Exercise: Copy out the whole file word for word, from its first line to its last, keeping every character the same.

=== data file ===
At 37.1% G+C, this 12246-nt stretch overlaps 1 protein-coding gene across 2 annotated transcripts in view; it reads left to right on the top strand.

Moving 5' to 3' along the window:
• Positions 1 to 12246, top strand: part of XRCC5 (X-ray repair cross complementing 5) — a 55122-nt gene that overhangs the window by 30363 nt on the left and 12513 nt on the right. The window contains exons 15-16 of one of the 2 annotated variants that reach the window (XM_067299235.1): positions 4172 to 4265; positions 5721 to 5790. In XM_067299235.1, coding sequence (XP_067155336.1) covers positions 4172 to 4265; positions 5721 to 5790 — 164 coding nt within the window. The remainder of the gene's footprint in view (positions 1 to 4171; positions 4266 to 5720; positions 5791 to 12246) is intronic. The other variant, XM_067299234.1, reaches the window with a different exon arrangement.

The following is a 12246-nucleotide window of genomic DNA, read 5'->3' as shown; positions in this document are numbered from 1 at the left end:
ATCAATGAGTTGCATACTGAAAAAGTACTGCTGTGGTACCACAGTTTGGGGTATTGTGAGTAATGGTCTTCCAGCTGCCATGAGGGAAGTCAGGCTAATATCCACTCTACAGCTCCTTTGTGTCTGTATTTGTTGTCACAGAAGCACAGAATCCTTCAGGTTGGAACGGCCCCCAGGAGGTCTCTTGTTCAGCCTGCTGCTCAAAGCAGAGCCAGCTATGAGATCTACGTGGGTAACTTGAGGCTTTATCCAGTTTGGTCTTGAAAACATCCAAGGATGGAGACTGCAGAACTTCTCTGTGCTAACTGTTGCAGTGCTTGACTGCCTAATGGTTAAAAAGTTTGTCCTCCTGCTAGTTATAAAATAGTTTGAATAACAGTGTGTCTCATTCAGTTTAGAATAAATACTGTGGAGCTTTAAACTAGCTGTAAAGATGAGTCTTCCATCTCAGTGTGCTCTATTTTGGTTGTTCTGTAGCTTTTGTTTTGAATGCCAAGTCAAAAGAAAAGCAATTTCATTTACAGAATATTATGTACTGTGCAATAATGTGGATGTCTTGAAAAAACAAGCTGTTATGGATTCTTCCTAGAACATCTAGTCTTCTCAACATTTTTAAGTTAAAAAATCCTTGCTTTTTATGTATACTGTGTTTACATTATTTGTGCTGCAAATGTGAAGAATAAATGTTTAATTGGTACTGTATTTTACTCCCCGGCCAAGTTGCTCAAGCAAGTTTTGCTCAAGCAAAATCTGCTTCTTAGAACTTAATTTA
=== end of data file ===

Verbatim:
At 37.1% G+C, this 12246-nt stretch overlaps 1 protein-coding gene across 2 annotated transcripts in view; it reads left to right on the top strand.

Moving 5' to 3' along the window:
• Positions 1 to 12246, top strand: part of XRCC5 (X-ray repair cross complementing 5) — a 55122-nt gene that overhangs the window by 30363 nt on the left and 12513 nt on the right. The window contains exons 15-16 of one of the 2 annotated variants that reach the window (XM_067299235.1): positions 4172 to 4265; positions 5721 to 5790. In XM_067299235.1, coding sequence (XP_067155336.1) covers positions 4172 to 4265; positions 5721 to 5790 — 164 coding nt within the window. The remainder of the gene's footprint in view (positions 1 to 4171; positions 4266 to 5720; positions 5791 to 12246) is intronic. The other variant, XM_067299234.1, reaches the window with a different exon arrangement.

The following is a 12246-nucleotide window of genomic DNA, read 5'->3' as shown; positions in this document are numbered from 1 at the left end:
ATCAATGAGTTGCATACTGAAAAAGTACTGCTGTGGTACCACAGTTTGGGGTATTGTGAGTAATGGTCTTCCAGCTGCCATGAGGGAAGTCAGGCTAATATCCACTCTACAGCTCCTTTGTGTCTGTATTTGTTGTCACAGAAGCACAGAATCCTTCAGGTTGGAACGGCCCCCAGGAGGTCTCTTGTTCAGCCTGCTGCTCAAAGCAGAGCCAGCTATGAGATCTACGTGGGTAACTTGAGGCTTTATCCAGTTTGGTCTTGAAAACATCCAAGGATGGAGACTGCAGAACTTCTCTGTGCTAACTGTTGCAGTGCTTGACTGCCTAATGGTTAAAAAGTTTGTCCTCCTGCTAGTTATAAAATAGTTTGAATAACAGTGTGTCTCATTCAGTTTAGAATAAATACTGTGGAGCTTTAAACTAGCTGTAAAGATGAGTCTTCCATCTCAGTGTGCTCTATTTTGGTTGTTCTGTAGCTTTTGTTTTGAATGCCAAGTCAAAAGAAAAGCAATTTCATTTACAGAATATTATGTACTGTGCAATAATGTGGATGTCTTGAAAAAACAAGCTGTTATGGATTCTTCCTAGAACATCTAGTCTTCTCAACATTTTTAAGTTAAAAAATCCTTGCTTTTTATGTATACTGTGTTTACATTATTTGTGCTGCAAATGTGAAGAATAAATGTTTAATTGGTACTGTATTTTACTCCCCGGCCAAGTTGCTCAAGCAAGTTTTGCTCAAGCAAAATCTGCTTCTTAGAACTTAATTTA